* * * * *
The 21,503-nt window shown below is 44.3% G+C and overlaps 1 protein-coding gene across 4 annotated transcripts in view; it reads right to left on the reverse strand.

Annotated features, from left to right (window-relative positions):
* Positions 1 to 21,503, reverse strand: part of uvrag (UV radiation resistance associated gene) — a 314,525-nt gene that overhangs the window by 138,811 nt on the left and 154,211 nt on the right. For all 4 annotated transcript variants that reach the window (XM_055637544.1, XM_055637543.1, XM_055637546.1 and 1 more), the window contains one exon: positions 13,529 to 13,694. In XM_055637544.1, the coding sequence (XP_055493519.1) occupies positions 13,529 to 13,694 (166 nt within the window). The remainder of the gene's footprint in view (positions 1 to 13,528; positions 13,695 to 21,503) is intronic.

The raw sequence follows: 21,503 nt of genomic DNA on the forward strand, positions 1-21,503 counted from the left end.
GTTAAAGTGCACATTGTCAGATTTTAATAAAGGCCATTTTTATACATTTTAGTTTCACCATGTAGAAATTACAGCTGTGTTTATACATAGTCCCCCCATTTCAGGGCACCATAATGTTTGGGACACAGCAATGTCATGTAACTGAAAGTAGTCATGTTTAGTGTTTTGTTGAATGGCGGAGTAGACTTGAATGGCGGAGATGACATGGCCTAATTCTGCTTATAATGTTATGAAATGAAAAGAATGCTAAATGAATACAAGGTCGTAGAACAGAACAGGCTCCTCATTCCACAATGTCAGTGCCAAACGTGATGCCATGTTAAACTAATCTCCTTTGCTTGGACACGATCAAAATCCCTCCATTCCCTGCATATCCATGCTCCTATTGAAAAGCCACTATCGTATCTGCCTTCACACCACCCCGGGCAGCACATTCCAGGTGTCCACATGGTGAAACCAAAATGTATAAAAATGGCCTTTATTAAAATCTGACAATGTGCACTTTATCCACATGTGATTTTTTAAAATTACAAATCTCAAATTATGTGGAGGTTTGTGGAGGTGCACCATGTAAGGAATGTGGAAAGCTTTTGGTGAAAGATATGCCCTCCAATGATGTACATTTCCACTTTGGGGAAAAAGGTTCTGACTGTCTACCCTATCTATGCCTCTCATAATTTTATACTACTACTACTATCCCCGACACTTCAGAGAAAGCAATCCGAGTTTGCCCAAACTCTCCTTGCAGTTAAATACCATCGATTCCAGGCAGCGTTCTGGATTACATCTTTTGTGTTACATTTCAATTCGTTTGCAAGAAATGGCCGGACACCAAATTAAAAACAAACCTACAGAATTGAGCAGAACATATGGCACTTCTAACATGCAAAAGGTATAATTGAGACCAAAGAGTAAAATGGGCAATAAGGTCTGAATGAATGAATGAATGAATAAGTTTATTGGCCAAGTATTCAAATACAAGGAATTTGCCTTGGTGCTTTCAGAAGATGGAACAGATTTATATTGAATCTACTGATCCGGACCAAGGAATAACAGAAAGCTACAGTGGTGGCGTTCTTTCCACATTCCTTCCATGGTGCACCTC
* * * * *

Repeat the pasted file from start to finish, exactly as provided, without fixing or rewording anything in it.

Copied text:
The 21,503-nt window shown below is 44.3% G+C and overlaps 1 protein-coding gene across 4 annotated transcripts in view; it reads right to left on the reverse strand.

Annotated features, from left to right (window-relative positions):
* Positions 1 to 21,503, reverse strand: part of uvrag (UV radiation resistance associated gene) — a 314,525-nt gene that overhangs the window by 138,811 nt on the left and 154,211 nt on the right. For all 4 annotated transcript variants that reach the window (XM_055637544.1, XM_055637543.1, XM_055637546.1 and 1 more), the window contains one exon: positions 13,529 to 13,694. In XM_055637544.1, the coding sequence (XP_055493519.1) occupies positions 13,529 to 13,694 (166 nt within the window). The remainder of the gene's footprint in view (positions 1 to 13,528; positions 13,695 to 21,503) is intronic.

The raw sequence follows: 21,503 nt of genomic DNA on the forward strand, positions 1-21,503 counted from the left end.
GTTAAAGTGCACATTGTCAGATTTTAATAAAGGCCATTTTTATACATTTTAGTTTCACCATGTAGAAATTACAGCTGTGTTTATACATAGTCCCCCCATTTCAGGGCACCATAATGTTTGGGACACAGCAATGTCATGTAACTGAAAGTAGTCATGTTTAGTGTTTTGTTGAATGGCGGAGTAGACTTGAATGGCGGAGATGACATGGCCTAATTCTGCTTATAATGTTATGAAATGAAAAGAATGCTAAATGAATACAAGGTCGTAGAACAGAACAGGCTCCTCATTCCACAATGTCAGTGCCAAACGTGATGCCATGTTAAACTAATCTCCTTTGCTTGGACACGATCAAAATCCCTCCATTCCCTGCATATCCATGCTCCTATTGAAAAGCCACTATCGTATCTGCCTTCACACCACCCCGGGCAGCACATTCCAGGTGTCCACATGGTGAAACCAAAATGTATAAAAATGGCCTTTATTAAAATCTGACAATGTGCACTTTATCCACATGTGATTTTTTAAAATTACAAATCTCAAATTATGTGGAGGTTTGTGGAGGTGCACCATGTAAGGAATGTGGAAAGCTTTTGGTGAAAGATATGCCCTCCAATGATGTACATTTCCACTTTGGGGAAAAAGGTTCTGACTGTCTACCCTATCTATGCCTCTCATAATTTTATACTACTACTACTATCCCCGACACTTCAGAGAAAGCAATCCGAGTTTGCCCAAACTCTCCTTGCAGTTAAATACCATCGATTCCAGGCAGCGTTCTGGATTACATCTTTTGTGTTACATTTCAATTCGTTTGCAAGAAATGGCCGGACACCAAATTAAAAACAAACCTACAGAATTGAGCAGAACATATGGCACTTCTAACATGCAAAAGGTATAATTGAGACCAAAGAGTAAAATGGGCAATAAGGTCTGAATGAATGAATGAATGAATAAGTTTATTGGCCAAGTATTCAAATACAAGGAATTTGCCTTGGTGCTTTCAGAAGATGGAACAGATTTATATTGAATCTACTGATCCGGACCAAGGAATAACAGAAAGCTACAGTGGTGGCGTTCTTTCCACATTCCTTCCATGGTGCACCTC